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Too Many Models?

09/08/2016
Arthur Griesser

The same data can be represented by many UML models.

Most fundamental is the model of the problem domain itself, independent of any implementation technology. This is purest and the simplest from of the model, because it deliberately ignores the details of implementation technologies in order to focus on the data itself. Of course there will often be differences of opinion about the best way to express the data in the domain model, so you can have more than one domain model.

For every implementation technology of interest (such as SQL or XML Schema) you can create a UML model that describes the implementation (rather than the pure data). These implementation models let you describe an implementation in detail. As an example, XML Schema supports “sequence”, “choice”, and “all” content models, which are typically described by additional nodes in a UML diagram that uses the UML Profile For XML. Many people prefer to work at this very concrete level, because they are familiar with the implementation technology, which makes the model very familiar and comfortable. There are at least three reasons why this level of concreteness is actually counterproductive:

  • The focus on one specific technology comes at the expense of other implementation technologies. For example, if you focus on XML, it makes it harder to use the resulting model for SQL.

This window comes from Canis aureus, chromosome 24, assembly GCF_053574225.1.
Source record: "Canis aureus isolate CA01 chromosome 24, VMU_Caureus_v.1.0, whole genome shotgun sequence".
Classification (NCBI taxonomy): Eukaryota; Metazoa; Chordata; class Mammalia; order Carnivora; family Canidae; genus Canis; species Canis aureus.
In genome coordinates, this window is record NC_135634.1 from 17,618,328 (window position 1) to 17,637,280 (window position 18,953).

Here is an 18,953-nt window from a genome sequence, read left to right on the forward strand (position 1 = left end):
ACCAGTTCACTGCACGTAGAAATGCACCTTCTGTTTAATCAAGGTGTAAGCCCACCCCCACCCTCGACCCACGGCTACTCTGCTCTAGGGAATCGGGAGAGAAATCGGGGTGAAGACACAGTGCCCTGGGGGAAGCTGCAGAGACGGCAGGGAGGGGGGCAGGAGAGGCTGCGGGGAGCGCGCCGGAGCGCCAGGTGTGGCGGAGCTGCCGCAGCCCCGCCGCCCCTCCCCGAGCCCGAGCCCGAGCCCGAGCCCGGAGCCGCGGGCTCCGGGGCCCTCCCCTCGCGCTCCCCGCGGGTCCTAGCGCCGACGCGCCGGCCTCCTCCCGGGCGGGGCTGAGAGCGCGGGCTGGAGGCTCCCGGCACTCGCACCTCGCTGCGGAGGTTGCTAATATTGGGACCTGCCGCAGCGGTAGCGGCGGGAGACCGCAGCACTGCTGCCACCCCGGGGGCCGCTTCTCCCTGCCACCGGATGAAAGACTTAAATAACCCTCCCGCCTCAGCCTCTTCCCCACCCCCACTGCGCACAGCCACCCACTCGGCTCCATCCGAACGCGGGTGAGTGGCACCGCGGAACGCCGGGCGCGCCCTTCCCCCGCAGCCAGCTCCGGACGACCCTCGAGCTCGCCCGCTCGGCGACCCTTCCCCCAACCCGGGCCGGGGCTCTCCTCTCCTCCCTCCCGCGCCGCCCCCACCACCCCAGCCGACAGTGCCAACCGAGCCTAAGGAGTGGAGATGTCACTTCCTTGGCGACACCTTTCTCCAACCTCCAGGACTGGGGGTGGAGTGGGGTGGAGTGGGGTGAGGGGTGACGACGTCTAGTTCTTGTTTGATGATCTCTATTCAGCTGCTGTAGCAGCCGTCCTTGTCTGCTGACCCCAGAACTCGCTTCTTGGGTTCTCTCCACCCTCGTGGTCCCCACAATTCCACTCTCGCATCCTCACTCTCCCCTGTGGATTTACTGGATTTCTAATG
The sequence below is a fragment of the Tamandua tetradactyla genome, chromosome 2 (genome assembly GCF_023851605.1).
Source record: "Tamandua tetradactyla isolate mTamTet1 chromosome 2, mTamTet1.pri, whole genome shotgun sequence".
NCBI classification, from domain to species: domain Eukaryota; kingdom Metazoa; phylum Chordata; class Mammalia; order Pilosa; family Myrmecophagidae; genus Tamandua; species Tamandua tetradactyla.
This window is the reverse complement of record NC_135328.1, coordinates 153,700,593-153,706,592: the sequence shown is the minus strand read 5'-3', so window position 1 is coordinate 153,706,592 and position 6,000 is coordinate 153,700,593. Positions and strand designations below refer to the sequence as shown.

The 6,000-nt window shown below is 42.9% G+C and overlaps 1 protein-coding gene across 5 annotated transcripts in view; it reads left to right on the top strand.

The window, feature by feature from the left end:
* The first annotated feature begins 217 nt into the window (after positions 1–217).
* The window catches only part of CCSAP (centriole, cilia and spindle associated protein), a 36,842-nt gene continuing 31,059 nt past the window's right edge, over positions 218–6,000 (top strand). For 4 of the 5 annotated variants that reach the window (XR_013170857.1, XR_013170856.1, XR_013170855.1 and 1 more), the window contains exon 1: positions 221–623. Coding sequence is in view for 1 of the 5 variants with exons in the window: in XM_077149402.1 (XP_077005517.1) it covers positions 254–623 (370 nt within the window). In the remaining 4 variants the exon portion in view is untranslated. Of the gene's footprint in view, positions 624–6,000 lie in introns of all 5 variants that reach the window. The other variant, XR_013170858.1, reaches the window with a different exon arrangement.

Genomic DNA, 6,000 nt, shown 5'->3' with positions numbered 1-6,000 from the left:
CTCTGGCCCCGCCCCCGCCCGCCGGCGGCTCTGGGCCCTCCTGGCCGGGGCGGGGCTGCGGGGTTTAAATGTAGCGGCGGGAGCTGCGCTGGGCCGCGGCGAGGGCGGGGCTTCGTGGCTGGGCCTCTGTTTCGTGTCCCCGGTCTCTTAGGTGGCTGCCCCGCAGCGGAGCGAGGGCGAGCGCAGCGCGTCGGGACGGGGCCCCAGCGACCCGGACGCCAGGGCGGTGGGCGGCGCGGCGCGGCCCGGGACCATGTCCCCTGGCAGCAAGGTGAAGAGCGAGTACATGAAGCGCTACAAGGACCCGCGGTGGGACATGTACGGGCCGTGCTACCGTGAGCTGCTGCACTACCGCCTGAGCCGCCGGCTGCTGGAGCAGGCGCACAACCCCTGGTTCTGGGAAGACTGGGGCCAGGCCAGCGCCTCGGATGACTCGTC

• The level of concreteness results in counterproductive “bikeshed effects”.
  • The implementation technology details complicate the model, obscuring the fundamental relationships between data. The implementation details are “noise” that make it harder to perceive the signal (the pure domain model)1.

The difference in complexity between an implementation model and a domain model is illustrated below. The top diagram is a fragment of a model reverse engineered from a functional relational database. The second diagram was derived from the first by deleting from the model elements that a machine (with reasonable presumptions) can deduce. I know which of the two I’d rather work with.

Please note that a focus on a UML domain model does not prevent working with XML Schema. In fact it makes it easier to develop not only an XML Schema, but a JSON schema, an SQL schema, an ASN.1 syntax, and many other concrete descriptions as well. When all the technology models are programmatically derived from the fundamental domain model, they necessarily describe exactly the same data, which makes it easier for diverse implementations to interact.

Of course UML concrete models could be derived from the domain model, just as schemas can. Query/View/Transform (QVT) can be used for that purpose. I’ll wish good luck to anybody who wants to go down that path.

Concrete diagram (top) and abstract diagram (below) Diagrams representing a concrete UML model of SQL (top) and a purer abstract domain model (below).


  1. Of course there will be folks who will claim that it’s the other way around - that the concrete model is the signal and the domain model is the noise. Anybody with this perspective ought to explain which concrete model is the signal. The SQL/XML/JSON/YAML proponents are welcome to duke it out between themselves. 

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